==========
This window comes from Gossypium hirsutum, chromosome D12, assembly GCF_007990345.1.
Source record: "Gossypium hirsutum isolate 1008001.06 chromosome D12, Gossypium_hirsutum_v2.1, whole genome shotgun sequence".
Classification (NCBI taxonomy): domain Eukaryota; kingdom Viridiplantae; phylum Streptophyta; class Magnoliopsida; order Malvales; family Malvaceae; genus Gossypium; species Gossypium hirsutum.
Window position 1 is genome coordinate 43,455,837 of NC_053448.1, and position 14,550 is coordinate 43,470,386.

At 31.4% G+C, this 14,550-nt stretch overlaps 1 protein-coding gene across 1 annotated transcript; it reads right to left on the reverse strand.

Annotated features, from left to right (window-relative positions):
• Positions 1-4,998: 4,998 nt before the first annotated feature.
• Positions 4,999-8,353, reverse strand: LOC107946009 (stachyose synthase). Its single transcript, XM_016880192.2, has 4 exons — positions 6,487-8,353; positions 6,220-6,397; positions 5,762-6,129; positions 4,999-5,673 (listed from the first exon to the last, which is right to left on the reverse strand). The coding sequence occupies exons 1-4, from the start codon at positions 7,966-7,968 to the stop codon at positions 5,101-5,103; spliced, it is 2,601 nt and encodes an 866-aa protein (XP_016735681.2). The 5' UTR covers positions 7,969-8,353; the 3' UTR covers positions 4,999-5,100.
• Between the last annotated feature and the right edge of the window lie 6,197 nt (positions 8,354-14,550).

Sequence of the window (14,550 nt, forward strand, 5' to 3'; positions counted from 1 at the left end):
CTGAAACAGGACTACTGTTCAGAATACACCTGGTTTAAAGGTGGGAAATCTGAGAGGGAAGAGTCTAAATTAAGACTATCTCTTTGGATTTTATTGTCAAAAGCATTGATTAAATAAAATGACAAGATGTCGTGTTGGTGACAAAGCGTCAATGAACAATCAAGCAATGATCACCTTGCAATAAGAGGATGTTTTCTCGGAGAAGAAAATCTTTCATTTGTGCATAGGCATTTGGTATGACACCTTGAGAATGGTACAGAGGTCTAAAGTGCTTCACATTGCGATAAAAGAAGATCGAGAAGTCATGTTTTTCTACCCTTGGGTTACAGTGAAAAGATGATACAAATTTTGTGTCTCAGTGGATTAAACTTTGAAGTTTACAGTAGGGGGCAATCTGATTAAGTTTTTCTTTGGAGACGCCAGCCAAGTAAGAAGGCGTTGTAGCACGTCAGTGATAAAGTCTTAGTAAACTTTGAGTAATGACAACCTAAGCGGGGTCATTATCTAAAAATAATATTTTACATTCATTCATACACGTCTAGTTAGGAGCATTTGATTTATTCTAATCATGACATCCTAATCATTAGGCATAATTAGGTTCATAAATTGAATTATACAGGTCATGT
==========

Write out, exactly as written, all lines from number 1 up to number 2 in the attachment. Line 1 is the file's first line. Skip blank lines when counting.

This window comes from Gossypium hirsutum, chromosome D12, assembly GCF_007990345.1.
Source record: "Gossypium hirsutum isolate 1008001.06 chromosome D12, Gossypium_hirsutum_v2.1, whole genome shotgun sequence".